Use this URL to cite or link to this record in EThOS: https://ethos.bl.uk/OrderDetails.do?uin=uk.bl.ethos.786771
Title: Empirical essays on dynamic decision making
Author: Xu, Zhibo
ISNI:       0000 0004 7972 2099
Awarding Body: University of St Andrews
Current Institution: University of St Andrews
Date of Award: 2019
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Abstract:
This thesis is a collection of empirical and experimental studies on dynamic decision making. Chapter 1 studies the non-linear incentive of academics in economics departments of the U.K. high education institutions based on the data throughout the last four RAEs/REFs (i.e., RAE1996, RAE2001, RAE2008, REF2014). The time-discontinuity features of the RAEs/REFs and the constraints on job moving result in academics facing non-linear incentives. The data shows that in a harsh working environment with a periodical decline of the UK economics study, academic economists respond to such incentives by postponing the publication of their high-quality outputs to the beginning of the next assessment period, as expected. Chapter 2 presents an experiment designed to study how people play a two-person two-stage dynamic game with incomplete information and uncertainty and to study the effect of different elicitation methods on equilibrium and level-k play. The experimental data shows that around half of the subjects are strategic thinkers and level-k thinking dominates in strategic thinking. Furthermore, the comparison between the direct-response and the strategy method reveals that the latter method has a negative effect on players' strategic thinking. Chapter 3 is an experimental study of the intertemporal consumption and saving behaviour of agents who have a finite lifecycle in an endowment economy in the presence of two different time profiles of taxes. A series of farsighted models (i.e., rational expectation and adaptive learning) and myopic models are introduced to explain players' saving behaviour in the presence of a tax decrease in the middle of their lifecycle. In this setting, the data analysis shows that most of the subjects' behaviours are consistent with the suggestions of myopic models.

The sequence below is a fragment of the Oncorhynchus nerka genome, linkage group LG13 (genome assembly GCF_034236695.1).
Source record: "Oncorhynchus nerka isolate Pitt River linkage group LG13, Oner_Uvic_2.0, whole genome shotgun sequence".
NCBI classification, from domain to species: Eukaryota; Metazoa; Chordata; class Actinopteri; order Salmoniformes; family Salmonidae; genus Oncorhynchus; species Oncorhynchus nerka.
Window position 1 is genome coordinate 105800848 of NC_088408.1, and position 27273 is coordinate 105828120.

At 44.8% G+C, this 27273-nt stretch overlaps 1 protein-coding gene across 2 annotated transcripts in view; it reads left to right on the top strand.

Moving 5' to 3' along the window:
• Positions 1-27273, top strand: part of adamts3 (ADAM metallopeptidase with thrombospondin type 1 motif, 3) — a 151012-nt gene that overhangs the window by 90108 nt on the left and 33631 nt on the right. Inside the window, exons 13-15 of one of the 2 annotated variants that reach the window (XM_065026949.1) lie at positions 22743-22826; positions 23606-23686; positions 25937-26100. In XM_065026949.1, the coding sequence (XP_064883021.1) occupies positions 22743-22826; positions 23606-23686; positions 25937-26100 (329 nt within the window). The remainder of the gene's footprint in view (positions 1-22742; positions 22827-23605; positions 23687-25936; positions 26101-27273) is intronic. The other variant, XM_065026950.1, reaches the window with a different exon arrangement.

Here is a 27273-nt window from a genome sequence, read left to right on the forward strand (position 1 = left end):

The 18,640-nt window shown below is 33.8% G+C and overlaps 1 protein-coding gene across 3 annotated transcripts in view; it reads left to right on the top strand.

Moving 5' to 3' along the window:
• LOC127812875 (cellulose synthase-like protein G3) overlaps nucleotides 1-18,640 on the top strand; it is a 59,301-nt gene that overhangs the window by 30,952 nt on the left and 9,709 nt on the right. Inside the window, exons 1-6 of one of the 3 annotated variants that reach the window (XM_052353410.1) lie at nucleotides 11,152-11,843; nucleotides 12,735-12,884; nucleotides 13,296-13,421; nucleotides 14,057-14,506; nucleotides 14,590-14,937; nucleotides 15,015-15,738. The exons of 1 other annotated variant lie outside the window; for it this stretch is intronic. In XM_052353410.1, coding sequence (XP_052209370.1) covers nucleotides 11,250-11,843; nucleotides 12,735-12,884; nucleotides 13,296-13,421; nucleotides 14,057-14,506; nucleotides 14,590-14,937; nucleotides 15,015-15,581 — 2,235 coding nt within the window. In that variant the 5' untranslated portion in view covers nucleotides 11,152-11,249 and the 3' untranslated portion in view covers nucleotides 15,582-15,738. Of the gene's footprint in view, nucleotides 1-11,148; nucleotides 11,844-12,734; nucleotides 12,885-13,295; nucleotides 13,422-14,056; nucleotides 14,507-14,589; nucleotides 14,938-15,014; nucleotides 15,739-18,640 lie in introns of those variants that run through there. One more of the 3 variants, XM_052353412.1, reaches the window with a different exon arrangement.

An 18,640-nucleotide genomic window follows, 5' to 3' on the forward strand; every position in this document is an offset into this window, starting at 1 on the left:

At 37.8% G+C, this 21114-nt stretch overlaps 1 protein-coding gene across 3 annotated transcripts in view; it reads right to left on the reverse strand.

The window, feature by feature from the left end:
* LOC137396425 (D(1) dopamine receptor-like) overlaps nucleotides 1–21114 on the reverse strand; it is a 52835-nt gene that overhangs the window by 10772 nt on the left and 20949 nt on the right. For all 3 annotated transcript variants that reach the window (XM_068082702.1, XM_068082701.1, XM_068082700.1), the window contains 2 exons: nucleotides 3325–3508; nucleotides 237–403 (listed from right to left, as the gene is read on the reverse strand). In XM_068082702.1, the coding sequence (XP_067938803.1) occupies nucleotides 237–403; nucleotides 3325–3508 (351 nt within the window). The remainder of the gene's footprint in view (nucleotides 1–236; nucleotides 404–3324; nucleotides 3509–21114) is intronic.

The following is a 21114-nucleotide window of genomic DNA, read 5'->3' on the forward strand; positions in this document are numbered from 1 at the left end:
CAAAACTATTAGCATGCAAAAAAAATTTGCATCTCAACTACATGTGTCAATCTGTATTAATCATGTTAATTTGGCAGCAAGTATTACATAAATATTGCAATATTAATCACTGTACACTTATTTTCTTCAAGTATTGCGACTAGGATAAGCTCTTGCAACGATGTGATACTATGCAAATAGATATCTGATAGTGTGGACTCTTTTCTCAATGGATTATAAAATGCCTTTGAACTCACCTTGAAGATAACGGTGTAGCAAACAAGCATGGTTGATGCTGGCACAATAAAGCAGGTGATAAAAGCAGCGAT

Supervisor: Costa-Gomes, Miguel Sponsor: University of Birmingham ; University of Oregon ; University of St Andrews ; British Academy
Qualification Name: Thesis (Ph.D.) Qualification Level: Doctoral
EThOS ID: uk.bl.ethos.786771  DOI:
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